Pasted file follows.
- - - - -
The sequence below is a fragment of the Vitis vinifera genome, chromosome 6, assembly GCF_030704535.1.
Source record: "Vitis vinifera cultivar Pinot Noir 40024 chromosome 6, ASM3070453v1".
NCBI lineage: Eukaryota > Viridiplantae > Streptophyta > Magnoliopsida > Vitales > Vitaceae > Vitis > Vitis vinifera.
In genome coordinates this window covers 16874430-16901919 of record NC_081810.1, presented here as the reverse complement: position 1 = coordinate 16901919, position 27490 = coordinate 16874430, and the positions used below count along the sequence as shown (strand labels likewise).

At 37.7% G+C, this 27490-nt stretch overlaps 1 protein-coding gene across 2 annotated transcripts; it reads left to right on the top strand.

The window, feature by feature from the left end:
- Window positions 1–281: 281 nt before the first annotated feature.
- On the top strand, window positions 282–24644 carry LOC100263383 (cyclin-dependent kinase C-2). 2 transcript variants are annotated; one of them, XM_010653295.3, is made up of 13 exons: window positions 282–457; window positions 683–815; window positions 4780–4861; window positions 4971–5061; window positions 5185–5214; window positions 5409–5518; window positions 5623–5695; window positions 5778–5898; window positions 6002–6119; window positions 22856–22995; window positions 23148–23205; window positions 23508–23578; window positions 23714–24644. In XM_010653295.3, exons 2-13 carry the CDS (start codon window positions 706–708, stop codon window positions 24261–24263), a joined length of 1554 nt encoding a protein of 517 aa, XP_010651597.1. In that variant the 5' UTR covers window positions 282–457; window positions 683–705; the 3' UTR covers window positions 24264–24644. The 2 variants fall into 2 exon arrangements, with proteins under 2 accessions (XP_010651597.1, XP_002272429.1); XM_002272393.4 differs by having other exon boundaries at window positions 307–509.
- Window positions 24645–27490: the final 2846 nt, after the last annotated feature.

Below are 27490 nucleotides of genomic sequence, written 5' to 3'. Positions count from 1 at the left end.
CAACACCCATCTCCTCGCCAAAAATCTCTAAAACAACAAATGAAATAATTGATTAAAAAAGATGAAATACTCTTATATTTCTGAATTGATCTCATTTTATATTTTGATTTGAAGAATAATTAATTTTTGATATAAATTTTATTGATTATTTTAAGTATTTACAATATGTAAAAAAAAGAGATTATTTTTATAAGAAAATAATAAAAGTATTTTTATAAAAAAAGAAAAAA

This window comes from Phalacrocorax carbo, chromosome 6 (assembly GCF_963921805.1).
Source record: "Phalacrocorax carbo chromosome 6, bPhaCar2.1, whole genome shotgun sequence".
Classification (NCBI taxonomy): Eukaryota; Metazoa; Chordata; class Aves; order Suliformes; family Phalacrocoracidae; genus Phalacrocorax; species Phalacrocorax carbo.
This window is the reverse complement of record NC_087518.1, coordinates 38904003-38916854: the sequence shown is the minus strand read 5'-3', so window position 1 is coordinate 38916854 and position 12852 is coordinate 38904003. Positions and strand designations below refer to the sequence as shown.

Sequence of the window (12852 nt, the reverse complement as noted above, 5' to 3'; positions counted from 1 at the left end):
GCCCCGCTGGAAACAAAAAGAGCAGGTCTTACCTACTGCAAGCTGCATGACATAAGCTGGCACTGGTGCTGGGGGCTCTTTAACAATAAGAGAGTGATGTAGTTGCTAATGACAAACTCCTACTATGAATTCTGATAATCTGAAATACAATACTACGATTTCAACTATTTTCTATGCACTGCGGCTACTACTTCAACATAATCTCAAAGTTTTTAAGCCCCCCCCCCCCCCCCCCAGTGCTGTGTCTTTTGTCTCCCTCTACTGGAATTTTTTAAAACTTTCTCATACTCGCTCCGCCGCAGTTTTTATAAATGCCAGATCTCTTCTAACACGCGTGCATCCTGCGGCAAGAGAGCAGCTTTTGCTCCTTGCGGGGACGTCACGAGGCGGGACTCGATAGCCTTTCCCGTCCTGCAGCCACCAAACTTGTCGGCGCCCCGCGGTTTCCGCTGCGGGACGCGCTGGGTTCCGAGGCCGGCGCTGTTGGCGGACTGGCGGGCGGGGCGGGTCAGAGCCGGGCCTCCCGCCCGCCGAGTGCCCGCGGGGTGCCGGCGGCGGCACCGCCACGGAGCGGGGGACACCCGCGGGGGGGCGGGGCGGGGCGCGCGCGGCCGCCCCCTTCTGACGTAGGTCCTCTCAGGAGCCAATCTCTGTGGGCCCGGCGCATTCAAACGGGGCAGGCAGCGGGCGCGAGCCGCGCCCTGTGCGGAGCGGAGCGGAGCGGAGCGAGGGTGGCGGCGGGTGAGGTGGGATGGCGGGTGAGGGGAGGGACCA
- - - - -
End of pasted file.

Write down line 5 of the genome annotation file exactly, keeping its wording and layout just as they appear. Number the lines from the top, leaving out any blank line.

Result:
At 37.7% G+C, this 27490-nt stretch overlaps 1 protein-coding gene across 2 annotated transcripts; it reads left to right on the top strand.